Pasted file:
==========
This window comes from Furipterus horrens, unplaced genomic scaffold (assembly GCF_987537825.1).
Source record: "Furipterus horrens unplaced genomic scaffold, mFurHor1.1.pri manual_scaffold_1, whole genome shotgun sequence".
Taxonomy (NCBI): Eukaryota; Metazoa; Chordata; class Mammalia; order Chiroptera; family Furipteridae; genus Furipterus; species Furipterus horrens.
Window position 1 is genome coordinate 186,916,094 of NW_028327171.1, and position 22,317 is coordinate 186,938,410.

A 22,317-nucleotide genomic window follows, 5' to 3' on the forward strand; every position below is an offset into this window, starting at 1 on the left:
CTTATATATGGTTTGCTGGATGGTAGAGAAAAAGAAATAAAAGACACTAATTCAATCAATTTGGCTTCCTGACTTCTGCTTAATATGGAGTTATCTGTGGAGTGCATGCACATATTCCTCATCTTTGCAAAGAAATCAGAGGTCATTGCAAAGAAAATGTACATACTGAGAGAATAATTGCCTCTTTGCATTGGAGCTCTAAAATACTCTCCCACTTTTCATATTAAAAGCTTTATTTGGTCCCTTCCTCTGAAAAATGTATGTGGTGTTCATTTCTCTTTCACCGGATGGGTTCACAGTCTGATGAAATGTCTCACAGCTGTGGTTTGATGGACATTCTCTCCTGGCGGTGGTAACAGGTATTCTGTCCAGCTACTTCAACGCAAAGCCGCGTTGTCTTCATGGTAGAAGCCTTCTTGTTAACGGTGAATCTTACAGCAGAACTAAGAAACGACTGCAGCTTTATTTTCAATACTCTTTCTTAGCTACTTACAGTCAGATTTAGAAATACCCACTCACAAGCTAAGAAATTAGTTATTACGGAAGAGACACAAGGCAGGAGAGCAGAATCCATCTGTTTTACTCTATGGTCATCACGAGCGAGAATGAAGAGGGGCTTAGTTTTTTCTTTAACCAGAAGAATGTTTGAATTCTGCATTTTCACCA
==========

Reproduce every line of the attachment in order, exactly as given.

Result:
This window comes from Furipterus horrens, unplaced genomic scaffold (assembly GCF_987537825.1).
Source record: "Furipterus horrens unplaced genomic scaffold, mFurHor1.1.pri manual_scaffold_1, whole genome shotgun sequence".
Taxonomy (NCBI): Eukaryota; Metazoa; Chordata; class Mammalia; order Chiroptera; family Furipteridae; genus Furipterus; species Furipterus horrens.
Window position 1 is genome coordinate 186,916,094 of NW_028327171.1, and position 22,317 is coordinate 186,938,410.

A 22,317-nucleotide genomic window follows, 5' to 3' on the forward strand; every position below is an offset into this window, starting at 1 on the left:
CTTATATATGGTTTGCTGGATGGTAGAGAAAAAGAAATAAAAGACACTAATTCAATCAATTTGGCTTCCTGACTTCTGCTTAATATGGAGTTATCTGTGGAGTGCATGCACATATTCCTCATCTTTGCAAAGAAATCAGAGGTCATTGCAAAGAAAATGTACATACTGAGAGAATAATTGCCTCTTTGCATTGGAGCTCTAAAATACTCTCCCACTTTTCATATTAAAAGCTTTATTTGGTCCCTTCCTCTGAAAAATGTATGTGGTGTTCATTTCTCTTTCACCGGATGGGTTCACAGTCTGATGAAATGTCTCACAGCTGTGGTTTGATGGACATTCTCTCCTGGCGGTGGTAACAGGTATTCTGTCCAGCTACTTCAACGCAAAGCCGCGTTGTCTTCATGGTAGAAGCCTTCTTGTTAACGGTGAATCTTACAGCAGAACTAAGAAACGACTGCAGCTTTATTTTCAATACTCTTTCTTAGCTACTTACAGTCAGATTTAGAAATACCCACTCACAAGCTAAGAAATTAGTTATTACGGAAGAGACACAAGGCAGGAGAGCAGAATCCATCTGTTTTACTCTATGGTCATCACGAGCGAGAATGAAGAGGGGCTTAGTTTTTTCTTTAACCAGAAGAATGTTTGAATTCTGCATTTTCACCA